As the twentieth century progressed, it became somewhat less common for reviewers to directly mention, and praise or criticise, the (lacking) virtues of authors. But, it still happened regularly: post-war American historians and psychologists still emphasised the importance for researchers of being “honest,” “sympathetic,” and “objective.” Physicists reviewing books, in turn, stressed alternative virtues, like “imagination” and “enthusiasm.” Moreover, quantum theorist Freeman Dyson harshly criticized one book by three of his colleagues by stating that “what is conspicuously lacking in the whole exposition is a critical and enquiring mind.”
Georges Lemmen, Portrait of Jan Toorop, The Met (Public Domain).
The continued emphasis on authors’ personal qualities in more recent book reviewing is quite surprising, since book reviewers are now usually expected to avoid this particular form of evaluation; they are explicitly instructed to focus on books’ contents. In their currently available “Reviews Guide”, the editors of The American Historical Review declare that reviews should mainly address “the basic argument of a book.” Moreover, they state that they reserve the right to “decline to publish reviews that, in our judgment, include ad hominem attacks.” On the LSE Review of Books, as well, reviewers of books are clearly instructed to focus on “the arguments” and “output.”
one could also take this history of book reviewing as a stimulus to conduct a much-needed, ethical discussion about the question: what personal qualities make for good researchers?
Such guidelines for book reviewers are in fact not new. In the 1970s the editor of Contemporary Psychology—a journal launched by the American Psychological Association that was solely dedicated to book reviews—instructed potential book reviewers to “[c]riticize the text, the ideas, the logic, the accuracy, not the author.” “Let all criticism be ad verbum,” he wrote, “never ad hominem,” while stressing that “personal aspersions are taboo.”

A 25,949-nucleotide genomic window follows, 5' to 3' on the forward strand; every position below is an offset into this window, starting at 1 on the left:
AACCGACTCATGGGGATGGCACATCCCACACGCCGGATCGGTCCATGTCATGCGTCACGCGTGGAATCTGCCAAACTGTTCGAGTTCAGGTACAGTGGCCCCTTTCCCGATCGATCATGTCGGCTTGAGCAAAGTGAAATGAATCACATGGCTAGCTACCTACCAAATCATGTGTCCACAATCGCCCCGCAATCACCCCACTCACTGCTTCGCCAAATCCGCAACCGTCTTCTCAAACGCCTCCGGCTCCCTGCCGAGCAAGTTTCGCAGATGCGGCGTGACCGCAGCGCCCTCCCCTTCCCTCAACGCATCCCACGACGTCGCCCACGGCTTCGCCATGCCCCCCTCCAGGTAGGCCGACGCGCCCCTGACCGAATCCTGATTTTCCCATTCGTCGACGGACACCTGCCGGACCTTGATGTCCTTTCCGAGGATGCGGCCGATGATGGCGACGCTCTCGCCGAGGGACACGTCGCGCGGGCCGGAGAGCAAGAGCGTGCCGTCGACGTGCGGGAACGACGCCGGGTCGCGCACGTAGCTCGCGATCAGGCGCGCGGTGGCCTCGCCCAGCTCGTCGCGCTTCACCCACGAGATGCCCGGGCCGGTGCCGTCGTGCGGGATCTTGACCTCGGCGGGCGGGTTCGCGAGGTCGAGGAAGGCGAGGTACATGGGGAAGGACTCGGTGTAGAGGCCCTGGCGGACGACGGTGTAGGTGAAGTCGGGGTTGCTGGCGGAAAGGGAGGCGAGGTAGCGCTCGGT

Yet, my historical research makes clear that twentieth-century book reviewers, in despite of editorial instructions of the kind outlined in the above, never actually limited the scope of their criticism to research outputs alone: even if there was a strong imperative for book reviewers not to include the realm of the personal in their evaluations, virtues of researchers turn out to have been a relevant criterion for them.
More research is needed to determine to what extent these evaluative habits persist today, but I believe that these historical findings already provide some food for thought. Some may interpret the above as a sign for journal editors to formulate more stringent guidelines and to enforce them more strictly. This particular response seems fair enough, given the apparent role of book reviewing in the exclusion from academic communities of members from marginalised groups.
However, the history of book reviewing undoubtedly also illustrates that researchers have considered the personal qualities of their peers to be a relevant issue. The fact that book reviewers stress personal qualities could be taken to imply that they perceive research as a profoundly human and by no means impersonal endeavour, which, I think, would be for good reasons. Following this line of thought, one could also take this history of book reviewing as a stimulus to conduct a much-needed, ethical discussion about the question: what personal qualities make for good researchers? That being said, are book reviews the best location for such a debate to take place?
This post draws on the author’s paper, Evaluating Knowledge, Evaluating Character: Book Reviewing by American Historians and Physicists (1900–1940), published in History of Humanities.
The content generated on this blog is for information purposes only. This Article gives the views and opinions of the authors and does not reflect the views and opinions of the Impact of Social Science blog (the blog), nor of the London School of Economics and Political Science. Please review our comments policy if you have any concerns on posting a comment below.
Image Credit: Georges Lemmen, Portrait of Jan Toorop, The Met (Public Domain).